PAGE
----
"Why do they love you so much, Stair?" said Patsy abruptly, as she sat down beside him after one of these kitchen visits.
"They—who?" said Stair, sleepily. For warm pebbles, warm sands, the lee of a rock and the gentle lap of a sheltered sea make for drowsiness.
"Well," said Patsy, "Eben and Whitefoot there—they don't care a straw about me."
"Whitefoot would defend you with his life," put in Stair, sitting up.
"Yes, because you tell him," said Patsy, pulling discontentedly at a blade of grass, "and as for Eben—he simply cannot keep from singing your praises!"
Stair laughed, gaily for him. He did not often laugh aloud.
"Patsy," he answered, "how many have loved you—Princes and Princesses, men and women in another world than mine? Now, none of these love me—and strange as it may seem, I am not disquieted about the matter."
"I daresay not," snapped Patsy, who this morning for some reason was easily irritated, "but they are not here. Eben and Whitefoot are, and they go about worshipping you. Now, if you expect me to do the same, you are mistaken!"
"I am not expecting anything of the sort," said Stair patiently, looking past Patsy, away out to sea to the poised top of Snaefell lording it above the low-lying channel mists.
"Well then you ought!" cried Patsy, and turning on her heel she sped to the house to keep from crying, she did not in the least know why. And when Stair followed her to ask what was the matter, it stood to reason that he was met by silence and a locked door. If he had had more experience he would have remained where he was and let Patsy find her way back of her own accord.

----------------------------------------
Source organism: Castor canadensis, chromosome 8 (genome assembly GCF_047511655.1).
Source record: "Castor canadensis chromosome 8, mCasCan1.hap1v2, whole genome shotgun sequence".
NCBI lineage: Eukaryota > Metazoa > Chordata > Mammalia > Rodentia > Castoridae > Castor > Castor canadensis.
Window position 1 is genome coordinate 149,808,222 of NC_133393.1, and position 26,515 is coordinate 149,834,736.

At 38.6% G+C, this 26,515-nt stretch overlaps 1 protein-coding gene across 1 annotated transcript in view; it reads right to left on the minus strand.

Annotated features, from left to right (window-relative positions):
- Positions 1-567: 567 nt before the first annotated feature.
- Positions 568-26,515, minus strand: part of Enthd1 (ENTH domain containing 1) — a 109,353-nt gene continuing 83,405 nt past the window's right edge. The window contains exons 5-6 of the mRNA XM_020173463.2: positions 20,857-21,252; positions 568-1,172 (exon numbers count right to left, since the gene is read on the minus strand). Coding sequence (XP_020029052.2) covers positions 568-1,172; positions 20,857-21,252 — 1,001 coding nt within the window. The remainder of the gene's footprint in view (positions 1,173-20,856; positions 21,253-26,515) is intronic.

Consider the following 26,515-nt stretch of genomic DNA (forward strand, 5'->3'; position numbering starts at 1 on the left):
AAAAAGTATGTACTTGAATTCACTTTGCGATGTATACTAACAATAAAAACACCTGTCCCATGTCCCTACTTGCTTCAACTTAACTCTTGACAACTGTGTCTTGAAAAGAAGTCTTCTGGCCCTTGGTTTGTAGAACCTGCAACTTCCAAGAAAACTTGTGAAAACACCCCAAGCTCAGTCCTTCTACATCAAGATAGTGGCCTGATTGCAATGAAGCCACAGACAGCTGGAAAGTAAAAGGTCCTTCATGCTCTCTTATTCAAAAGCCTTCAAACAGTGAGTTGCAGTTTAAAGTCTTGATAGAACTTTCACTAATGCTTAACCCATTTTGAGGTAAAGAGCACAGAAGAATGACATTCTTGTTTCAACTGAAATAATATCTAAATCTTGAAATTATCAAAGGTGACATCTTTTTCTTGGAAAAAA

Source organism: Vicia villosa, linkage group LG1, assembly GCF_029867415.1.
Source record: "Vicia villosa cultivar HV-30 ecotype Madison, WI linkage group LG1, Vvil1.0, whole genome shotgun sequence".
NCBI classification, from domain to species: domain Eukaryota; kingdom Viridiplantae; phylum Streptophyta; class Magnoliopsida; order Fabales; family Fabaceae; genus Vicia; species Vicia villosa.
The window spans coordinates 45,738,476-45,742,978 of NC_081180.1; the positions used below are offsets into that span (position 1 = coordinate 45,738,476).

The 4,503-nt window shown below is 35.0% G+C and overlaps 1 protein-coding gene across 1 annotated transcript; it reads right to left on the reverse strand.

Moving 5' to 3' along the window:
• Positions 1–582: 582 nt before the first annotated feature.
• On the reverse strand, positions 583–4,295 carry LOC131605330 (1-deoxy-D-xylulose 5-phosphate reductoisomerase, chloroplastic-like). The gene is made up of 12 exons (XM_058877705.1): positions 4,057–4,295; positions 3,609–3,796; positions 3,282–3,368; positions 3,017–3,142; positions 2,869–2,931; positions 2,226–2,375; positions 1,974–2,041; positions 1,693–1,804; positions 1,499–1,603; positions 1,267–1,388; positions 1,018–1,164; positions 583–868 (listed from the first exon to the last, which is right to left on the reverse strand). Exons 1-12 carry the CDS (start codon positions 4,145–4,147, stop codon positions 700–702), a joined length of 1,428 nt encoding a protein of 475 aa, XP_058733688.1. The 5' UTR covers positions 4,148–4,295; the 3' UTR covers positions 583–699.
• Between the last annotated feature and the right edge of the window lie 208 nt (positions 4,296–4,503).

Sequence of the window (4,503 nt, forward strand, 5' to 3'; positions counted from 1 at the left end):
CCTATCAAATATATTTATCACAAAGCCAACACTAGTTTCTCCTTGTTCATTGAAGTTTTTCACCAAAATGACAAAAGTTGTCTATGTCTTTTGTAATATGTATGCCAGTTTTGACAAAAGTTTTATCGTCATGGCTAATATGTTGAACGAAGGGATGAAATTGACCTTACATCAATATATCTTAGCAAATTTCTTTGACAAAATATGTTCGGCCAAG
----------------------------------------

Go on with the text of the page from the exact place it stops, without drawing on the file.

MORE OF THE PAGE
One morning, a week or two after, Patsy had gone out with her books and Stair was getting ready to follow her to the seaward looking side of the Isle, when Eben called him to the window of the kitchen which overlooked the long ridge of sand, shingle, and razor-like mussel shells which in the deeps of the ebb, constituted a practicable pathway across to the mainland.
For half-a-dozen tides each month, three in the middle of each neap, unless there were heavy winds from the south-west, Isle Rathan became a tidal island, and the ridge could be crossed on foot by those who made haste. This was not, however, often attempted, for the tides and currents were exceedingly tricky in these parts.
Eben pointed with his finger to a faint horizontal ridge on the mainland.
"Do you see anything there, sir?" he asked.
"No," said Stair, anxious to be off to Patsy, "some shepherds on the mainland have been making a new sheep-fold, I suppose."